Mad Max: Fury Road
Director George Miller returns to post-apocalyptic Australia to deliver a two-hour cartoon that looks really cool, but which has very little to engage the mind. That’s a fine thing if you’re 12 years old, but some of us geezers recall a time when big-budget action flicks at least made a token effort to provide the semblance of a plot, or one or two characters who do more than grunt their lines. But if all you require is a movie with spectacular chase scenes and things that go boom, this ought to more than satisfy you. Release: 2015 Grade: B-
Genetic engineering goes wrong, turning thousands of harmless sheep into bloodthirsty beasts as they run amok in the New Zealand countryside. It’s not quite as funny as it sounds – there’s too much emphasis on gore and special effects, not enough on the (sorry) sheer lunacy of actual sheep on a killer rampage. Then again, the image of hundreds of corpulent sheep congregating on a hilltop, preparing to attack like the schoolyard crows in The Birds, still brings a smile to my face. Release: 2006 Grade: B-
The Imitation Game
After watching this movie and then doing some research on the real-life people and events that inspired it, I felt much the same way that I felt years ago after reading James Frey’s infamous “memoir,” A Million Little Pieces: Yes, it was a bummer to learn that the film (or book) took so many liberties with reality – but I liked it anyway.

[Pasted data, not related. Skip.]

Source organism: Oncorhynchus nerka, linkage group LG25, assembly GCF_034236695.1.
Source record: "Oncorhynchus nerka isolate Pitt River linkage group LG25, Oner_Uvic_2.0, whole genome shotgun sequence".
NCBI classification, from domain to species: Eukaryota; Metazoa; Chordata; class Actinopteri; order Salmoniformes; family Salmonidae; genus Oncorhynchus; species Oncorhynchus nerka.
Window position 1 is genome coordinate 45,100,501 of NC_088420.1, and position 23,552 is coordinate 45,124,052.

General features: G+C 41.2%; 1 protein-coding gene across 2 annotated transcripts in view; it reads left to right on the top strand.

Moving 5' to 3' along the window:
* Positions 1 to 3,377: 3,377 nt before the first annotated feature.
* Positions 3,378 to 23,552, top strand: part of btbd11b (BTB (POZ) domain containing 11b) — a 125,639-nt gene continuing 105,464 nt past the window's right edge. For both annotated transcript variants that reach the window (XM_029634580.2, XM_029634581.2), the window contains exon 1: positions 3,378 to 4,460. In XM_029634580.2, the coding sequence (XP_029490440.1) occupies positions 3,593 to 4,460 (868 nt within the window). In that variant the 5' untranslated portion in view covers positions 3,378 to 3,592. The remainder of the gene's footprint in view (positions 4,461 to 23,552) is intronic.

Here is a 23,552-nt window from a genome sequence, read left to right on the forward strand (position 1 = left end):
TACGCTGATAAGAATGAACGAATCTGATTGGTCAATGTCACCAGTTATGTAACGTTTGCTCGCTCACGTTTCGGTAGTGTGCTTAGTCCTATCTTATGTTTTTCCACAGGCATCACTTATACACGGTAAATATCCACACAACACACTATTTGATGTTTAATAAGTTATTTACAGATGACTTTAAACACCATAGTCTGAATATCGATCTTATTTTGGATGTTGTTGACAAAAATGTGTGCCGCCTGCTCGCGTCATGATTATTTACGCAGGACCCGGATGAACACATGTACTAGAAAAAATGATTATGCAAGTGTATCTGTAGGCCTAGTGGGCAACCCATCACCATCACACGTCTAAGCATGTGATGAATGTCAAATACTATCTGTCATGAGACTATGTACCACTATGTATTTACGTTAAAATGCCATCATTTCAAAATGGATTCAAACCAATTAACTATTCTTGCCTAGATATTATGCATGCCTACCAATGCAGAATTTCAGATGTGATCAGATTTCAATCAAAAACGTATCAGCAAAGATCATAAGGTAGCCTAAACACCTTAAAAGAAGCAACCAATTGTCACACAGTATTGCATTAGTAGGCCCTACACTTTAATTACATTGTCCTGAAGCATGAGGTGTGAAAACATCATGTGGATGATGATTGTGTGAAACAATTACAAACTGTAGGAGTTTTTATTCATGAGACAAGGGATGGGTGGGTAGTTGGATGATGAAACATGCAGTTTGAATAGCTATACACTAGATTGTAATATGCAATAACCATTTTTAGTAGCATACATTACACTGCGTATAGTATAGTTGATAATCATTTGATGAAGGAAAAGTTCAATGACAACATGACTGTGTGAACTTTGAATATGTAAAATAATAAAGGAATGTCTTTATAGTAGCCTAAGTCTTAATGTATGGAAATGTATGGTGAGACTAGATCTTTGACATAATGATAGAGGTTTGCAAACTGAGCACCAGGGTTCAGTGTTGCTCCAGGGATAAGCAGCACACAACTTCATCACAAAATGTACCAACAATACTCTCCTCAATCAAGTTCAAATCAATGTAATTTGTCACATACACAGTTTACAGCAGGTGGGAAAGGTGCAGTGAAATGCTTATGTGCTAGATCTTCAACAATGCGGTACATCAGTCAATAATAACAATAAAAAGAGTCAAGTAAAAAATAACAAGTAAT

Is it fair to criticize the makers of The Imitation Game for altering the story of Alan Turing, the gay, brilliant mathematician who was instrumental in cracking a Nazi code during World War II? I think it is, especially when the movie opens with the standard “based on a true story” tagline, and especially when the names of real people are retained. If you can shrug off that “artistic license,” though, Benedict Cumberbatch’s performance as Turing and the inherent suspense of the story make for a touching, powerful drama. Release: 2014 Grade: B+
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